Hurricanes can be fun. I learned this at a young age. In the early eighties, I was living with my family in Connecticut in a house where only the main road and a creepy old graveyard, with a gate too hard to operate without pinching tiny fingers, lay between the Long Island Sound and the beginning of our property line. Reports came in that a hurricane was making its way up the eastern coastline. Our family watched the news, which was only on a few times a day then. We listened to the radio, and then we made a plan. My folks decided we would evacuate.
Now, I want to be clear about what evacuation meant in Connecticut in the early eighties. We gathered our pajamas, our sleeping bags, and our toothbrushes, and we ventured about five miles in the station wagon to the next town to stay with my parents’ good friends who had kids we liked a lot. My parents’ friends were in fact the friends who introduced my parents to one another, so the eldest daughter, who is two years older than I am, and who is still one of my best friends today, likes to tell people that we have been friends since I was negative two.
So we might not have been evacuating in the ways we see sometimes on the television news, but being away from the coastline and from our house with a lot of trees overhead made sense. Our friends’ mom was really creative and fun. She had plans for all of the kids to help with. I remember doing things, like collecting candles, finding all the flashlights and all the batteries. I’m sure we saved some water, too. But when all the chores were done, more of what I remember is waiting for things to stop working, you know? I remember wanting to see the electricity to go out, to see some trees tossed to the ground, to see the roads turned to channels for streams of water that weren’t there before. I wanted to see a little chaos, a little destruction. I felt a kind of awe in the presence of something so powerful that it could make the lights go out, make the trees sway past breaking, and make water run through the streets of town. And I was going to get to see it all happen.
Now that I am older and can reflect on that day, three things strike me. First, the fun of coming together to help protect each other is really something beautiful. In the face of danger, being together made us all less afraid. And that is really one of the most important parts of that entire experience for me. Second, this early experience with nature and its power is one that has stayed with me. Nature is one of the great reminders that we are in fact human, and we are mostly powerless over winds that might fell trees and snap power lines, not to mention floods that might overflow ancient graveyards to reach my front door. And third, children, at least this child, at times, are the most adorable, enigmatic, little psychopaths we might ever meet. Who else sits and waits for destruction to happen around them?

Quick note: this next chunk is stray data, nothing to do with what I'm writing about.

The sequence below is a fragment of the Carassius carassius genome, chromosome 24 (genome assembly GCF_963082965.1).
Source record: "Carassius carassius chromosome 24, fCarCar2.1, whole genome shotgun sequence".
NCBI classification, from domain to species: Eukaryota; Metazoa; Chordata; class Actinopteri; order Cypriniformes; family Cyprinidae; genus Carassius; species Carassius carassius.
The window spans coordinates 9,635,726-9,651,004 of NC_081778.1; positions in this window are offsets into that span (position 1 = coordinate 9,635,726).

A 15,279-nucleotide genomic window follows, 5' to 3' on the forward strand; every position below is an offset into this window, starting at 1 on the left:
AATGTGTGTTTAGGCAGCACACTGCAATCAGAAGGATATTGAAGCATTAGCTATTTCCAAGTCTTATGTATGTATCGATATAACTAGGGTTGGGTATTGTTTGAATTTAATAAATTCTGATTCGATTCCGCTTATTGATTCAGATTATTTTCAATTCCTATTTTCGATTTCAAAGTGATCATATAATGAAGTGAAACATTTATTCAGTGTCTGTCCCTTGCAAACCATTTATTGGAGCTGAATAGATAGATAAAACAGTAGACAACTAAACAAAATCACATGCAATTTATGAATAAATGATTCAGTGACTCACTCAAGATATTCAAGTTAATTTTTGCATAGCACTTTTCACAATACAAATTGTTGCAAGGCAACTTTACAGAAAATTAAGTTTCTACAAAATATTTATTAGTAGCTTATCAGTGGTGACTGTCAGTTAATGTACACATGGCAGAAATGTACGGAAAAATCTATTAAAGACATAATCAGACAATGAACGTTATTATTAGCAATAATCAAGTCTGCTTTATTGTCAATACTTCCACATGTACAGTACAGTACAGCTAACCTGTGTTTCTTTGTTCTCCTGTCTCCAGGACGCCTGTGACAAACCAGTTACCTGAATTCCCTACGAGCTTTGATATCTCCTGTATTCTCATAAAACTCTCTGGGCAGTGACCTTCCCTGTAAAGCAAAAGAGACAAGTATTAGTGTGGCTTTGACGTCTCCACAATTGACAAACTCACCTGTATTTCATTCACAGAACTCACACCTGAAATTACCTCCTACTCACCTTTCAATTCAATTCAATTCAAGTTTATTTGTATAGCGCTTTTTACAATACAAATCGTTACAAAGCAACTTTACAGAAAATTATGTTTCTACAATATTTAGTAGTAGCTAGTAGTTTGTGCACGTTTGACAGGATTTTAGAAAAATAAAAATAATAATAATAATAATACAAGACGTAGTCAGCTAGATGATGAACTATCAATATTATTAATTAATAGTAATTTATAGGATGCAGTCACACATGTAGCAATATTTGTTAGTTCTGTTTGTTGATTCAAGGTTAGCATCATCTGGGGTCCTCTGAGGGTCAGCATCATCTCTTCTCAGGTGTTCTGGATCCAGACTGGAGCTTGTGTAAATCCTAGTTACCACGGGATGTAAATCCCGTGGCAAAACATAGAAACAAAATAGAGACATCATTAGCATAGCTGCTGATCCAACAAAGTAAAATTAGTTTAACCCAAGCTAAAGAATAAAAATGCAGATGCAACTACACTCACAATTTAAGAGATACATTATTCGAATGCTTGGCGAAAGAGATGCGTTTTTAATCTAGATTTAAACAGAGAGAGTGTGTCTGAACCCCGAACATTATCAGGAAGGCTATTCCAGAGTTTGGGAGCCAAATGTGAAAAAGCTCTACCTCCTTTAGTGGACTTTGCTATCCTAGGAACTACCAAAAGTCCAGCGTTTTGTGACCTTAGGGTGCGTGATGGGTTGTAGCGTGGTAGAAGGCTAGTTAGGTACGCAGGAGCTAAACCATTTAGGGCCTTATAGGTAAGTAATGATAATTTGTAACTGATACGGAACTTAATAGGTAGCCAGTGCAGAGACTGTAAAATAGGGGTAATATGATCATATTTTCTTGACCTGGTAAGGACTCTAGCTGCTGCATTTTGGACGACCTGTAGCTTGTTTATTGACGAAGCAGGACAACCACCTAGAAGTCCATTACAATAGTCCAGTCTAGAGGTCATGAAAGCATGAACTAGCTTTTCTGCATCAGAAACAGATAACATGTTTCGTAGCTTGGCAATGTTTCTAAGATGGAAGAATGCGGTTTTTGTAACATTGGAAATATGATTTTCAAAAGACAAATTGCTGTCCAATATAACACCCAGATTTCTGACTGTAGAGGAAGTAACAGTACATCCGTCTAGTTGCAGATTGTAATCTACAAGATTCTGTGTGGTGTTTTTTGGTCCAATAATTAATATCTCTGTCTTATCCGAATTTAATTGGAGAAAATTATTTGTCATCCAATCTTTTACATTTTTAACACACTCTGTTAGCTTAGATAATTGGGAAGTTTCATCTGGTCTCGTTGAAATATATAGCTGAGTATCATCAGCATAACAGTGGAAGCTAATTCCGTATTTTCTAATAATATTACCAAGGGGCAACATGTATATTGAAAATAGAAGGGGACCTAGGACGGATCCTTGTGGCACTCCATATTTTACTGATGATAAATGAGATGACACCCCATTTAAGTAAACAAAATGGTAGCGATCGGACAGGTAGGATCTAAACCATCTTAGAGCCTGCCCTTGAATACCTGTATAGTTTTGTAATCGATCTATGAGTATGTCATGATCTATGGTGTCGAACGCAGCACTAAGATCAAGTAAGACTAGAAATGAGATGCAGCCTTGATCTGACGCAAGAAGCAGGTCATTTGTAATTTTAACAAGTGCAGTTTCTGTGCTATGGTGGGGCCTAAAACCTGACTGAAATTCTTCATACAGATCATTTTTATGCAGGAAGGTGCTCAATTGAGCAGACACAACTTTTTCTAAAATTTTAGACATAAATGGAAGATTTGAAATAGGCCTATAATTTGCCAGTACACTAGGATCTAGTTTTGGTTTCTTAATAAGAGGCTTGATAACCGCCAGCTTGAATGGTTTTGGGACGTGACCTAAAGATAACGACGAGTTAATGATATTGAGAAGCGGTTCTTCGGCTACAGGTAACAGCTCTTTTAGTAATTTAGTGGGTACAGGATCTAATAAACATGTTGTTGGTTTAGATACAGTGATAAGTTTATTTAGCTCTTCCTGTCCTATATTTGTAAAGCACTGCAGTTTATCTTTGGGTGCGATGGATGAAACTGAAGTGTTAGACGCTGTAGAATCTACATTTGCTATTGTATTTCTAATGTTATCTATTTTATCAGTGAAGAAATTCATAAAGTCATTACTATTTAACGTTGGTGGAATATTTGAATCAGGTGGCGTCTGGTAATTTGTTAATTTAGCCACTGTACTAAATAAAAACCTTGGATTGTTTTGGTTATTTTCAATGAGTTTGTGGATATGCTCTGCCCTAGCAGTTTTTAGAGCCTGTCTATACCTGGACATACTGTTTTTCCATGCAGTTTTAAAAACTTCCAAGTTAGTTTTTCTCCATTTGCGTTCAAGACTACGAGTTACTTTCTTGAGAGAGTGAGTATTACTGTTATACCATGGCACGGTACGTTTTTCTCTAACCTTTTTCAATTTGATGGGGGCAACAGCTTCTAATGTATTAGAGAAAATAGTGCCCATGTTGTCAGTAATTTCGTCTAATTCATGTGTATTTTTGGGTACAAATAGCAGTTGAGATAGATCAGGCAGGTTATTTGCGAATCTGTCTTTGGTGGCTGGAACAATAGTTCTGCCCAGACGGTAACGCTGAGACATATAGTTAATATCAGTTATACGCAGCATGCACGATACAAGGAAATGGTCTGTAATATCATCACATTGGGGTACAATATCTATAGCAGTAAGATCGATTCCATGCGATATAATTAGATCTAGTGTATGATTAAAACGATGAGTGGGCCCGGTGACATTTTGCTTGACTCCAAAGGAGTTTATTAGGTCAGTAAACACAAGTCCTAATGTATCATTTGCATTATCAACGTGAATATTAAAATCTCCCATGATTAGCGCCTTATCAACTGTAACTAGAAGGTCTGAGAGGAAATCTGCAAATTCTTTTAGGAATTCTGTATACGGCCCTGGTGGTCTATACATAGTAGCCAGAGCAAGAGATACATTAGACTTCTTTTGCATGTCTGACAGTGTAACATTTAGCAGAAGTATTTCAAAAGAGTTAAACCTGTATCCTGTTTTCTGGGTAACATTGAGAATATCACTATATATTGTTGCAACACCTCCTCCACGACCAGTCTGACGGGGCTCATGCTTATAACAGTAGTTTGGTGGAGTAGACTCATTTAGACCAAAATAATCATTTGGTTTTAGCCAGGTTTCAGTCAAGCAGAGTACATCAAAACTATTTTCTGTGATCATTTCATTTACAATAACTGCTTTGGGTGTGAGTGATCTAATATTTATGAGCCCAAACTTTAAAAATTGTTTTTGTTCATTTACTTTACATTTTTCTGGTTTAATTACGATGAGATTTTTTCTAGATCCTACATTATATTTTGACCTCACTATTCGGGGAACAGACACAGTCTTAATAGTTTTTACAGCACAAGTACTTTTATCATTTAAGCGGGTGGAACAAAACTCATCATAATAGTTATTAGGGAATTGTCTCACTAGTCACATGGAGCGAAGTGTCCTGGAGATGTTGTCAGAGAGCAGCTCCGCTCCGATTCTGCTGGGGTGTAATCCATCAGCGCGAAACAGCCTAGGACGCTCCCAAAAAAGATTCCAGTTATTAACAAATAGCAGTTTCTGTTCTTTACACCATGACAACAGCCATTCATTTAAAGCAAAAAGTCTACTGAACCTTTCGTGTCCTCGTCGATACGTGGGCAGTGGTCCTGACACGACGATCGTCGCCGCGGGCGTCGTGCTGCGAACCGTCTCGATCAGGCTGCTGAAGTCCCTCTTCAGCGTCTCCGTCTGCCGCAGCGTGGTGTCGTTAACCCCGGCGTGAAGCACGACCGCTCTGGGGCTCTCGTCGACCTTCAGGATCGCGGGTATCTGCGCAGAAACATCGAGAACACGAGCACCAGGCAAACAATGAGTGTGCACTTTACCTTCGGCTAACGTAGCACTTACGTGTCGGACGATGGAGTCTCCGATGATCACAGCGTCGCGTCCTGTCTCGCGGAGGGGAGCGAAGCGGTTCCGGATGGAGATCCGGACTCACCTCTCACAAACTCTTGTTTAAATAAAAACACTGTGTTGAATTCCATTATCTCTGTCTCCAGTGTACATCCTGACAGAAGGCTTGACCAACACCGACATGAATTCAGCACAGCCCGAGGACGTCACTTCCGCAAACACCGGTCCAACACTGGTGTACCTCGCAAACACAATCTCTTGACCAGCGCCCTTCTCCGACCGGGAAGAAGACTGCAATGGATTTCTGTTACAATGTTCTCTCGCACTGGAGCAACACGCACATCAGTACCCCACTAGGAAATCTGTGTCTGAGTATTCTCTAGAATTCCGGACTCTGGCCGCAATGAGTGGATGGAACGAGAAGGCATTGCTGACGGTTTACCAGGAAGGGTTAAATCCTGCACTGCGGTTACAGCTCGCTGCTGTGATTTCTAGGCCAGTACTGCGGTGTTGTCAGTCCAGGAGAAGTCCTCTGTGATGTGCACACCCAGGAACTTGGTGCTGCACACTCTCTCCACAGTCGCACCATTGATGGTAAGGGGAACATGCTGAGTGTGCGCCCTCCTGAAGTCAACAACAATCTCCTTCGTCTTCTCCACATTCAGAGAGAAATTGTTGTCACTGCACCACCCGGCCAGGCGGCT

Now, I do not mean to poke fun. Psychopathy is not a laughing matter. But even experts in this field acknowledge that many of the traits associated with psychopaths survive in small measure in many adults to lesser degrees. In an article by Barbara Bradley Hagerty in The Atlantic a few years ago, she explained that “certain psychopathic traits have survived because they’re useful in small doses: the cool dispassion of a surgeon, the tunnel vision of an Olympic athlete, the ambitious narcissism of many a politician.” Odd that she doesn’t mention the curious second grader who just wants to see the lights go out and the trees come down, but I bet that’s in there, too. I think something else was going on through that storm though.
In the years I’ve lived since second grade, like many of us, and especially in a place that has experienced truly land altering weather and geologic changes, we understand the difference between the storms we see coming and the storms we don’t. The storms we see coming are communal events in many ways. We would wait and wait to see if school will be closed. We gather canned goods, bottled water, and cash. We talk with each other about all about our preparations to withstand the storm. And then in many cases, not a whole lot happens, but we are together in the preparation, sleeping bags, toothbrushes, and pajamas at the ready. We are ready for those storms we see coming. But what about those storms we don’t?
With satellites streaming Doppler and other tools, the discipline of predicting weather has changed. More or less we know when things will be rolling in. Sometimes we get a surprise, but we usually get a warning to evacuate these days, that is if you don’t live on, say, an island. But weather does not hold the only storms we face together. There are other storms in our lives.
Someone snakes the spot we are angling for at Costco. Someone makes that terrible entrance from University on to H-1 East a lot closer than is comfortable. Someone bumps into us on the sidewalk because they are looking at their phone and trying to walk. I am just listing things that happened to me this week here, I confess. But when things like this happen, another kind of storm gathers strength. And I’m not only speaking metaphorically. Some psychologists call what happens at these times a limbic storm, when the amygdala lights up and we respond to threats or danger in a range of ways, perhaps with a dignified “Excuse me” or maybe with a less dignified response while safely encased in the hermetic seal of our car at Costco. However they pop up, these little thunder bursts, these storms, are a part of our daily lives, especially in a place where people drive like they do here.
But psychologists, along with the rest of the world, are also concerned with what happens when larger, more dangerous storms rage through people. This week, the nation of New Zealand joined the siblinghood of places where attacks on people singled out for their religious beliefs lay waste to the lives of the innocent for too many and to the innocence of life for everyone else. But sadly, tragically, events like the attack on two mosques in Christchurch are not new. You don’t have to read very far in the Hebrew Scriptures to find a man in a rage who kills his brother. There are a lot of other terrible things that happen in those books that men—and to be clear, in those books, like today, it is mostly men—but there are terrible things that people blame on some kind of emotion that took over them, like a storm that they could not tame. And the same is true in many, many cultures.